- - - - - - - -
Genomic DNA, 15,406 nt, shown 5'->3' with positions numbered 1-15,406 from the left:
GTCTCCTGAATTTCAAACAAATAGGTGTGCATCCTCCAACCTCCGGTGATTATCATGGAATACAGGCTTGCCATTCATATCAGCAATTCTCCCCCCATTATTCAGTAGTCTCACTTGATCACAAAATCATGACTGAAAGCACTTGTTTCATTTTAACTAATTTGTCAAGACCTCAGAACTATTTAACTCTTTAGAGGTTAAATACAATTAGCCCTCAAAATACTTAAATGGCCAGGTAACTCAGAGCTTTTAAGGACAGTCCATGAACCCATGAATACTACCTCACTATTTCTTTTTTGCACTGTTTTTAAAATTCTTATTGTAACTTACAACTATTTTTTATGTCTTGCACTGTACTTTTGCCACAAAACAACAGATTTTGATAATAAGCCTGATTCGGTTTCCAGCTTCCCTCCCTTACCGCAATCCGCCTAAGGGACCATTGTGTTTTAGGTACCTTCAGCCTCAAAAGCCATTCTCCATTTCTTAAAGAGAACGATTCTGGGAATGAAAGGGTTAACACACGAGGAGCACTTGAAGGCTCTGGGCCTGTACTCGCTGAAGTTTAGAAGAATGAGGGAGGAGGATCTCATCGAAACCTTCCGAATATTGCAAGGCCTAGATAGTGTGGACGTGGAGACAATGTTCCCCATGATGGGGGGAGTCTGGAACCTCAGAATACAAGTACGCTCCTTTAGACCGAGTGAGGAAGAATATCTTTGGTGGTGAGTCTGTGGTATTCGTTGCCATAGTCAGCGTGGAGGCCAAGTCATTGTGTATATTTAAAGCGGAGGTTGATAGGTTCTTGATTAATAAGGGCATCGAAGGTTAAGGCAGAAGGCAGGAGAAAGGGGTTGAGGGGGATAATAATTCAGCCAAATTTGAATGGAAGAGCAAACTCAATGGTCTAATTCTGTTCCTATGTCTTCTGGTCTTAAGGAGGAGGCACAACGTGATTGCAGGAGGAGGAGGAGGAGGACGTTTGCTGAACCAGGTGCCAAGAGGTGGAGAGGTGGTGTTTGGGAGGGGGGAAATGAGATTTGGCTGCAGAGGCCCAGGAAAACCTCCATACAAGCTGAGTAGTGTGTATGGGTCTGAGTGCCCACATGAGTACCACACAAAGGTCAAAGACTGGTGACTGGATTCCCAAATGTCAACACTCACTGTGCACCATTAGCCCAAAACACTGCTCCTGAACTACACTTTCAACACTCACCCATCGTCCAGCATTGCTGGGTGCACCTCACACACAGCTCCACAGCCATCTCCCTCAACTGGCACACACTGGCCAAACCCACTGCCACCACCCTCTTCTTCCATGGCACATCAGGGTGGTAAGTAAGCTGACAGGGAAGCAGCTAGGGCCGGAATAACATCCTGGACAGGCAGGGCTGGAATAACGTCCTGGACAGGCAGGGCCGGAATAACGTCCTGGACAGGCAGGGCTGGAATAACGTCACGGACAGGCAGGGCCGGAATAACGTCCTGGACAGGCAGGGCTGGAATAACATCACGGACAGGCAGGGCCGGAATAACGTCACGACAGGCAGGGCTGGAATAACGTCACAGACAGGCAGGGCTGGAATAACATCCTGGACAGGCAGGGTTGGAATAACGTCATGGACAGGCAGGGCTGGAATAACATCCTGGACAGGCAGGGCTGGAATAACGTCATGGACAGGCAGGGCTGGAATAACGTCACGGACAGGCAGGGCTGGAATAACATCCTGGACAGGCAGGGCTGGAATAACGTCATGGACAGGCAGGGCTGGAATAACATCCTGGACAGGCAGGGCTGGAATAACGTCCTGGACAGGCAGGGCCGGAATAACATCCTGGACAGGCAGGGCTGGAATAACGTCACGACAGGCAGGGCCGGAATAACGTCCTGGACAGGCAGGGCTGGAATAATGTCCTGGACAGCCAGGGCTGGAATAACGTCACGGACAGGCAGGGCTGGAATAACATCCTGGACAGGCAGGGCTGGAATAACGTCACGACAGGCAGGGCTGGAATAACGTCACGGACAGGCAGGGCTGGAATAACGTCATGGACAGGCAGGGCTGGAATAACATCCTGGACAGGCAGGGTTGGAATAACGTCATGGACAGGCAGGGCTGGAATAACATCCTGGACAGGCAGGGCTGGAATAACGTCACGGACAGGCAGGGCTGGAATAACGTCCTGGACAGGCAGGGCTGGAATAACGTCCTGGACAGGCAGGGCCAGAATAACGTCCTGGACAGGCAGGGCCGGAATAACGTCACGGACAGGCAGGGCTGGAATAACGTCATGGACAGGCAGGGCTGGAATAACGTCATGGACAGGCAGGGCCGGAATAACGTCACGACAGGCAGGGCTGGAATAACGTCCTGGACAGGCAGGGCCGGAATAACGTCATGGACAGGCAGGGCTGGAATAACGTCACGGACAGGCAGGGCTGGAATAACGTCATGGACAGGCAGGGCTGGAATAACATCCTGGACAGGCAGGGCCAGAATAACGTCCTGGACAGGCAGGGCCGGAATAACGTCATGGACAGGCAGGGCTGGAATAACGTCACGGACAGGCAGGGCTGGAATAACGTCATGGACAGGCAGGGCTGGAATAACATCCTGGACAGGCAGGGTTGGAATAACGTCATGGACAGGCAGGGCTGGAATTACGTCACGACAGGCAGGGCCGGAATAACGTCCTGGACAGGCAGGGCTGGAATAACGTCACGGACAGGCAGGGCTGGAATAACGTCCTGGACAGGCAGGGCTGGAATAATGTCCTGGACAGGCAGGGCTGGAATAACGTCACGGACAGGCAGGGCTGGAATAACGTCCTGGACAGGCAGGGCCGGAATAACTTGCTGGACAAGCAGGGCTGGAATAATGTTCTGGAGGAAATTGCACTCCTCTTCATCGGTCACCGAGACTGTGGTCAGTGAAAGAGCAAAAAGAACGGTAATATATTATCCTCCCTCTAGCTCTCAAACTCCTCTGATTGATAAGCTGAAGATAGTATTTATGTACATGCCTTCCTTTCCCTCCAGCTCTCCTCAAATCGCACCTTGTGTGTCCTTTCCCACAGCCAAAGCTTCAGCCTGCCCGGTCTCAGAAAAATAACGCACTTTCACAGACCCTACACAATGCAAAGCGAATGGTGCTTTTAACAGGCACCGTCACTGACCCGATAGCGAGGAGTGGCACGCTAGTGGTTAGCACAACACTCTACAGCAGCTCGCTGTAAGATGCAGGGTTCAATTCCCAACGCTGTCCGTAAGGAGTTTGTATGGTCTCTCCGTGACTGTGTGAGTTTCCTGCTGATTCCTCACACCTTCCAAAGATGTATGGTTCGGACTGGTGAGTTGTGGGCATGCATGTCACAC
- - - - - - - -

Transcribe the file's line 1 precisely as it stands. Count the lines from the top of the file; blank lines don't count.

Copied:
Genomic DNA, 15,406 nt, shown 5'->3' with positions numbered 1-15,406 from the left: